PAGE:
10. mandym

    mandym
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    I have never been in a church that did not do it.
     
  11. saturneptune

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    Handshaking is part of our service. I have no problem with it, as the Presbyterian Church I grew up in was so stoic, cold, and regimented. When I have a cold, I do not shake hands, as a good percentage of the congregation is over 75. I also avoid shaking hands of people who appear to have a cold.
     
  12. Salty

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    That is a big no-no with me. I only hold hands with my wife. I will not hold hands with anybody else.

    and don't even get me started on hugging...

    Negative- During the M&G they usually just give a quick handshake,say hi then turn to someone else.

    I would be more than glad to have someone engage in a conversation with me after service.

    But what I noticed is that after service, most people do greet others - those in their cliques!
     
  13. gb93433

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    When people are in the battle together the sense of community and gratitude deepens.
     
  14. jbh28

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    We do it at our church during the AM worship service. It's usually when the choir comes down. I don't mind it per se. However, I personally wouldn't include it if I was the one organizing the service. Get to church early and greet. Stay afterwards and greet. Lunch isn't so important to get to that we have to just run out of the church.
     
  15. preacher4truth

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    I see nothing wrong with this. This is typically how it's done, people shake a hand, then shake another. I think you want quality time in a quick meet and greet.

    I've noticed it's typically hard to NOT get engaged with lengthy conversations after church, and that some people don't give others a chance to say hello, or whatever.

    As far as cliques, that does happen, but some people are attracted to others and get comfortable and become closer to those persons. That's OK too, I don't see it as necessarily a negative.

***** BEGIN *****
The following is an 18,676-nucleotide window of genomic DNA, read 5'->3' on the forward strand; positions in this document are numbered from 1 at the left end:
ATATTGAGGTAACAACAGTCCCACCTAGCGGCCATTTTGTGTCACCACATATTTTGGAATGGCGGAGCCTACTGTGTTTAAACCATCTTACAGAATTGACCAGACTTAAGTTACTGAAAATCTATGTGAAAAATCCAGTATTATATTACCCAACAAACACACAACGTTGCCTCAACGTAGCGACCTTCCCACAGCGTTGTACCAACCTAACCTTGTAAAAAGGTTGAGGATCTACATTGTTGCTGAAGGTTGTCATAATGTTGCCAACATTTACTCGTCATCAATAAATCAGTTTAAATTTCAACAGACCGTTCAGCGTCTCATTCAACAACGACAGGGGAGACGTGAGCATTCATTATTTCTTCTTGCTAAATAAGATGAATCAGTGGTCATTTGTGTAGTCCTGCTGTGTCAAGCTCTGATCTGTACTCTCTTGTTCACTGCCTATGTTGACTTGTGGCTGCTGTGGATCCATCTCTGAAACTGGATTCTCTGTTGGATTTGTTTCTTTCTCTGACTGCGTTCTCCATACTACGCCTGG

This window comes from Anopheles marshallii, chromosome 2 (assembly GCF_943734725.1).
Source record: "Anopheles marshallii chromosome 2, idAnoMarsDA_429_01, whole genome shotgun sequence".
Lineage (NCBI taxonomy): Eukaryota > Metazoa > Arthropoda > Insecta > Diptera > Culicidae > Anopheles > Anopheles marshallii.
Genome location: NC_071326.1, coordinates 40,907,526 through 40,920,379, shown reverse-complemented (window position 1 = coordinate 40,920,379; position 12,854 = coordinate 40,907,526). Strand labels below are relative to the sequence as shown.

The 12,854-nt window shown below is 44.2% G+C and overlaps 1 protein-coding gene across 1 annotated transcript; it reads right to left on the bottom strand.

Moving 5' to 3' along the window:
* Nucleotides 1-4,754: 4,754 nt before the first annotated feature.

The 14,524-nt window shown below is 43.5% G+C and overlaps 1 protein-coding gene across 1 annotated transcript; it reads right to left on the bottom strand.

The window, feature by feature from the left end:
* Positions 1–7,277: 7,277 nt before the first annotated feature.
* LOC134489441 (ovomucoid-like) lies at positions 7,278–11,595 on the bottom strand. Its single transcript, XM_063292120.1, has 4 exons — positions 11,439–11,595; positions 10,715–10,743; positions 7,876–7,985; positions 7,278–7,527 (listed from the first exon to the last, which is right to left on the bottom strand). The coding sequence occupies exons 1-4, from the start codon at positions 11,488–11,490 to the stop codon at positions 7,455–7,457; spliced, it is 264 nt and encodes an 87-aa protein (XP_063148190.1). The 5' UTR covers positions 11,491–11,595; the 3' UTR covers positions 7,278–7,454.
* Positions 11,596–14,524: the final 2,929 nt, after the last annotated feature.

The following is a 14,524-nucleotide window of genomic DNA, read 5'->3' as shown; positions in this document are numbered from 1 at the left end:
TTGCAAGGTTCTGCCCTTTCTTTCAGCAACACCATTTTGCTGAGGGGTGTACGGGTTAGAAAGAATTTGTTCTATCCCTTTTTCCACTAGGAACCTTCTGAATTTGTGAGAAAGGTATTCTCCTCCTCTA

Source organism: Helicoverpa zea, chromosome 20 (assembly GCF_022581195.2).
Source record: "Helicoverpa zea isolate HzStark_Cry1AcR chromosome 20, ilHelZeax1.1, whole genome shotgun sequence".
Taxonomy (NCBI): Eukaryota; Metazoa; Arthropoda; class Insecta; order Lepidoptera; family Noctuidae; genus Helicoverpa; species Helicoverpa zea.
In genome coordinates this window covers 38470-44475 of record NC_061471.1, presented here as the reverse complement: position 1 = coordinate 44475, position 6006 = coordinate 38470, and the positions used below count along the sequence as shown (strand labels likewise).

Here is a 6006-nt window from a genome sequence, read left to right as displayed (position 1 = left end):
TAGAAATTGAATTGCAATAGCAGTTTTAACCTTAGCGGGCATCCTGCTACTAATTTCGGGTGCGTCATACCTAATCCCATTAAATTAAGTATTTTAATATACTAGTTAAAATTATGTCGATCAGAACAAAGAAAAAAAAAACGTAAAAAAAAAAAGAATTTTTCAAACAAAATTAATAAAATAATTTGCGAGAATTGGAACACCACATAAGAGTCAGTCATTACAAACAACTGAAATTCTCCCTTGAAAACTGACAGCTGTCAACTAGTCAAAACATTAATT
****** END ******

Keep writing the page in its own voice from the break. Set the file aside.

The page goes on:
16. freeatlast

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    It is not a denominational thing. It is a local church thing. Some do it and some don't. Mine does it although not every Sunday. The hugging is usually limited to those we know.
    The opposite is to enter a church as a visitor and no one even speak to you.
     
  17. freeatlast

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    WOW! :eek:
     
  18. gb93433

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    Not even your kids?
     
  19. saturneptune

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    I must say I am surprised at this much opposition to this. Maybe if you had grown up in a church for 18 years with frowns, stearn looks, no interaction, and a library type atmosphere, you would appreciate the mid service greetings. It reminds me of opinions I have heard expressed here and elsewhere about the end of service invitation being a sales job and not Holy Spirit lead conviction. Maybe if you had grown up in a church that finished the sermon, had a final hymn, and everyone quietly exited like army soldiers, you would look at the invitation as an way to express your convictions before the Lord.
     
  20. abcgrad94

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    We do this often in our church. Our church is SO friendly that we have to "remind" people to stop visiting because the service is starting. They take their greeting time seriously! We do this partly so that there is less talking during the actual service, and partly because so many of our folks are always late and don't have time to say hi to those around them before church starts.

    We have stopped doing it every Sunday, though, because people want to use it for 10 minutes to catch up on the latest news/conversation, and that sometimes distracts from the actual worship time. My church would be happy to spend 30 minutes yakking if we didn't cut the greeting time shorter!